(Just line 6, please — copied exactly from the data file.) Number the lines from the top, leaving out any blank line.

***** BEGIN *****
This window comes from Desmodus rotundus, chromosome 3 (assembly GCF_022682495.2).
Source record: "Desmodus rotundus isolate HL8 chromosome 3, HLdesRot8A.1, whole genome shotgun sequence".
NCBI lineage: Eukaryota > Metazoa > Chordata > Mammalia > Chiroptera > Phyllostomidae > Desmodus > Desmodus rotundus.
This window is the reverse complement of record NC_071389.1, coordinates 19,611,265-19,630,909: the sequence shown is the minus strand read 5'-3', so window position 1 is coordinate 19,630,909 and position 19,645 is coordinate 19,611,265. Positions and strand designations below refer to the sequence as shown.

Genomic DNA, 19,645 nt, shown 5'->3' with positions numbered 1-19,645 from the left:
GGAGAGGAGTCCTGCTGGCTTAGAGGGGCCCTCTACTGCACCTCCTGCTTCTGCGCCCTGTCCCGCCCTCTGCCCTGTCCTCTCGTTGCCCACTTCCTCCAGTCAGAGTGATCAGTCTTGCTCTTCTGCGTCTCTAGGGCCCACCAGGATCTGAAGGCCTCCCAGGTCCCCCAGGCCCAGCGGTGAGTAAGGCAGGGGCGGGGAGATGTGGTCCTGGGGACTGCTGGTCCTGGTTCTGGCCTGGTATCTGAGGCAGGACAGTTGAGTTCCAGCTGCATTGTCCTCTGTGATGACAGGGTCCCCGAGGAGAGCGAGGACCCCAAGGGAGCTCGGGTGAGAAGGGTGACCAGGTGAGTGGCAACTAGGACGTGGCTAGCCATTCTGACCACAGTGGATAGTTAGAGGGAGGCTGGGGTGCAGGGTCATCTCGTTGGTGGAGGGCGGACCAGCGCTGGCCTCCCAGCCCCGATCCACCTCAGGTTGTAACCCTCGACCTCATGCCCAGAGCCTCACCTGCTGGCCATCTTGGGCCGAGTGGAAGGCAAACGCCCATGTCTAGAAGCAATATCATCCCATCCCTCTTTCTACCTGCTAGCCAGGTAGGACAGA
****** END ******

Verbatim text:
GGAGAGGAGTCCTGCTGGCTTAGAGGGGCCCTCTACTGCACCTCCTGCTTCTGCGCCCTGTCCCGCCCTCTGCCCTGTCCTCTCGTTGCCCACTTCCTCCAGTCAGAGTGATCAGTCTTGCTCTTCTGCGTCTCTAGGGCCCACCAGGATCTGAAGGCCTCCCAGGTCCCCCAGGCCCAGCGGTGAGTAAGGCAGGGGCGGGGAGATGTGGTCCTGGGGACTGCTGGTCCTGGTTCTGGCCTGGTATCTGAGGCAGGACAGTTGAGTTCCAGCTGCATTGTCCTCTGTGATGACAGGGTCCCCGAGGAGAGCGAGGACCCCAAGGGAGCTCGGGTGAGAAGGGTGACCAGGTGAGTGGCAACTAGGACGTGGCTAGCCATTCTGACCACAGTGGATAGTTAGAGGGAGGCTGGGGTGCAGGGTCATCTCGTTGGTGGAGGGCGGACCAGCGCTGGCCTCCCAGCCCCGATCCACCTCAGGTTGTAACCCTCGACCTCATGCCCAGAGCCTCACCTGCTGGCCATCTTGGGCCGAGTGGAAGGCAAACGCCCATGTCTAGAAGCAATATCATCCCATCCCTCTTTCTACCTGCTAGCCAGGTAGGACAGA